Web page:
Background: REM sleep behavior disorder (RBD) has been reported with various neurodegenerative disorders, most frequently in disorders with Lewy body pathology. RBD often precedes the onset of PD, and a recent prospective study showed that 38% of patients with RBD eventually developed PD. Methods: We identified 37 patients with degenerative dementia and a history of bursts of vigorous movement of the arms and legs with vocalization during sleep and associated with dream recall. Patients with and without two or more signs of parkinsonism were compared. Clinical, laboratory, and neuropsychometric features were analyzed, and criteria for the clinical diagnosis of dementia with Lewy bodies (DLB) were applied to all patients. Results: Thirty-four of the 37 patients were male with mean age at onset of 61.5 years for RBD and 68.1 years for cognitive decline. RBD commenced before or concurrently with dementia in all patients but two. Parkinsonism (two or more signs) occurred in 54% of the sample (20/37), with a mean age at onset of 69.1 years. Polysomnography (PSG) confirmed RBD in all patients studied. Neuropsychological testing demonstrated impaired perceptual-organizational skills, verbal fluency, and marked constructional dyspraxia in more than one- half the patients. There were no statistically significant differences in the frequency of clinical features or in neuropsychological performance between patients with and without parkinsonism. Thirty-four patients (92%) met criteria for clinically possible or probable DLB. Three patients were autopsied; all had limbic with or without neocortical Lewy bodies. Conclusions: We report a group of predominantly male patients with a characteristic association of RBD and degenerative dementia. The clinical and neuropsychometric features of the groups of patients with and without parkinsonism are similar. We hypothesize that the underlying pathology in these patients is DLB.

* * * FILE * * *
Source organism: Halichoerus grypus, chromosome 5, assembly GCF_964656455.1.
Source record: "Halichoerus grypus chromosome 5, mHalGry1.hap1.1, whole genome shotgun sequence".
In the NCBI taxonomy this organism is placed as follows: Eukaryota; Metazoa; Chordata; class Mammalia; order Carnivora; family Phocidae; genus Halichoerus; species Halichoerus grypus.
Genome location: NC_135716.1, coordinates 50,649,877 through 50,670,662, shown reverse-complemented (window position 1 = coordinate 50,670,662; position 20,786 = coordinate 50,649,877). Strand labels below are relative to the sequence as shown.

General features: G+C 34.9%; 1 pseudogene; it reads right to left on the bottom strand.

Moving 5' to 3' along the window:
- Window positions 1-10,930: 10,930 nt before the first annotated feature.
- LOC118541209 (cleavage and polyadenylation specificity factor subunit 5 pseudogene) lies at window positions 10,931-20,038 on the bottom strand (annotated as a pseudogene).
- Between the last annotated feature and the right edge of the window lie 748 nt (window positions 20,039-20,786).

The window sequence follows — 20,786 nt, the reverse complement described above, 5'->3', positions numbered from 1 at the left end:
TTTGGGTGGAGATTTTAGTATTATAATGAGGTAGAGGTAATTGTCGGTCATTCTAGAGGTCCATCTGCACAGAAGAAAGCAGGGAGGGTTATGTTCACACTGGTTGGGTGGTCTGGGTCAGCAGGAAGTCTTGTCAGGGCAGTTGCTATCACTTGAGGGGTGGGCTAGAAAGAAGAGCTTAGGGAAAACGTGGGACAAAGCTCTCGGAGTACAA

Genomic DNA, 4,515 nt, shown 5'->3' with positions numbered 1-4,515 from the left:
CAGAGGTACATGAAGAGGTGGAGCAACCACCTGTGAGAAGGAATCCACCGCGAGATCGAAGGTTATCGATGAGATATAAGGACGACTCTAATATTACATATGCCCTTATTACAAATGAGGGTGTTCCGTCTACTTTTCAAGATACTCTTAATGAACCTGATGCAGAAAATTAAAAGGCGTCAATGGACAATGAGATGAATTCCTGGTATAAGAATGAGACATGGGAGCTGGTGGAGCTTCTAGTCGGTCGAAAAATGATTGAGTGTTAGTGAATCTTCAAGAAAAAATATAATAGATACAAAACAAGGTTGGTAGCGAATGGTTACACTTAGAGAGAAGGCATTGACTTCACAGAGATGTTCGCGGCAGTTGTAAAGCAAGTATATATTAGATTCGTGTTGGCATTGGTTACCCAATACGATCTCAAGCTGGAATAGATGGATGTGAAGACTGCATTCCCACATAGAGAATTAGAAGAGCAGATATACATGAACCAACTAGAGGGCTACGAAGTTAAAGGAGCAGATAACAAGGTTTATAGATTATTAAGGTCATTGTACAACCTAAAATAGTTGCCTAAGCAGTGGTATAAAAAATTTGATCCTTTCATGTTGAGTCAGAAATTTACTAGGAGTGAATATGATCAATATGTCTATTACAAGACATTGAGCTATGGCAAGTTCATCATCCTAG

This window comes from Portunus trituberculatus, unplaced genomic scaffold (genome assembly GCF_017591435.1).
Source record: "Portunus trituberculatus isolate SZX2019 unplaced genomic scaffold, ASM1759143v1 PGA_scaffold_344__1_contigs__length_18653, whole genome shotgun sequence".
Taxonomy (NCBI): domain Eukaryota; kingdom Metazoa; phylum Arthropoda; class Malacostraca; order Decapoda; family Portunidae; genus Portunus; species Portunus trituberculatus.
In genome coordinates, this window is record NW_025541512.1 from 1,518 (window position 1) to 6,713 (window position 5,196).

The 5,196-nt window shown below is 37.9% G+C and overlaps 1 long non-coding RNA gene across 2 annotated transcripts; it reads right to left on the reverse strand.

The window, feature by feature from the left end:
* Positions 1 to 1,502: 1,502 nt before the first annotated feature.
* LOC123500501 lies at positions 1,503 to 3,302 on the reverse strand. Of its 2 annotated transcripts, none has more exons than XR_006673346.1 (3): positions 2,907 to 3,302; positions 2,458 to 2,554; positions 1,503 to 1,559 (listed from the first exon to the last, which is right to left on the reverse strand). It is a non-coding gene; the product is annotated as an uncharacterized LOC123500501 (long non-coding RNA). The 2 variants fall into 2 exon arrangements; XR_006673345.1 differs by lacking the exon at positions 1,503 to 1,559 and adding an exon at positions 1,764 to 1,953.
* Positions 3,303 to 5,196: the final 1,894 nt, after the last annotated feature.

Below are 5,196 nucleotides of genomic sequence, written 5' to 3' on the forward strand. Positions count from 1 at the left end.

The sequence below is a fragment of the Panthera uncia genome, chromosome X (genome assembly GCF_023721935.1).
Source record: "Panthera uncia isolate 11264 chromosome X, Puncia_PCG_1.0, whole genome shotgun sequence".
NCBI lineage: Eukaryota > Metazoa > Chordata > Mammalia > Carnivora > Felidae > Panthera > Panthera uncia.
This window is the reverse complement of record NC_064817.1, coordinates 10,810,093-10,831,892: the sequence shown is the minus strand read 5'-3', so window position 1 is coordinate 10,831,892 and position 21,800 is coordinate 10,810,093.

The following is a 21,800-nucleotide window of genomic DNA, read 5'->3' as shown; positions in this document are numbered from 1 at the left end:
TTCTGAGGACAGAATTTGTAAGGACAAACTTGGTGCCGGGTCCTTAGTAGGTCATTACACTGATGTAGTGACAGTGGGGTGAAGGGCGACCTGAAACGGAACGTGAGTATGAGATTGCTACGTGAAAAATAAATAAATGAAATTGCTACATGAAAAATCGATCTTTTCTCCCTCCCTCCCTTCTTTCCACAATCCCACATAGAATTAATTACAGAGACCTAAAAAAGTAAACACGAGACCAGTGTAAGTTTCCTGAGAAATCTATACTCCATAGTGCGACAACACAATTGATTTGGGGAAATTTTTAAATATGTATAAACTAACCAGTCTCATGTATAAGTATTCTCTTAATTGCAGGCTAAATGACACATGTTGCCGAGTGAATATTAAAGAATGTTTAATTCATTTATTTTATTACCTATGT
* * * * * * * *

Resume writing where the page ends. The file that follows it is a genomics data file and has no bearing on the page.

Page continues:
|Original language||English (US)|
|Number of pages||8|
|State||Published - Aug 1998|
ASJC Scopus subject areas
- Clinical Neurology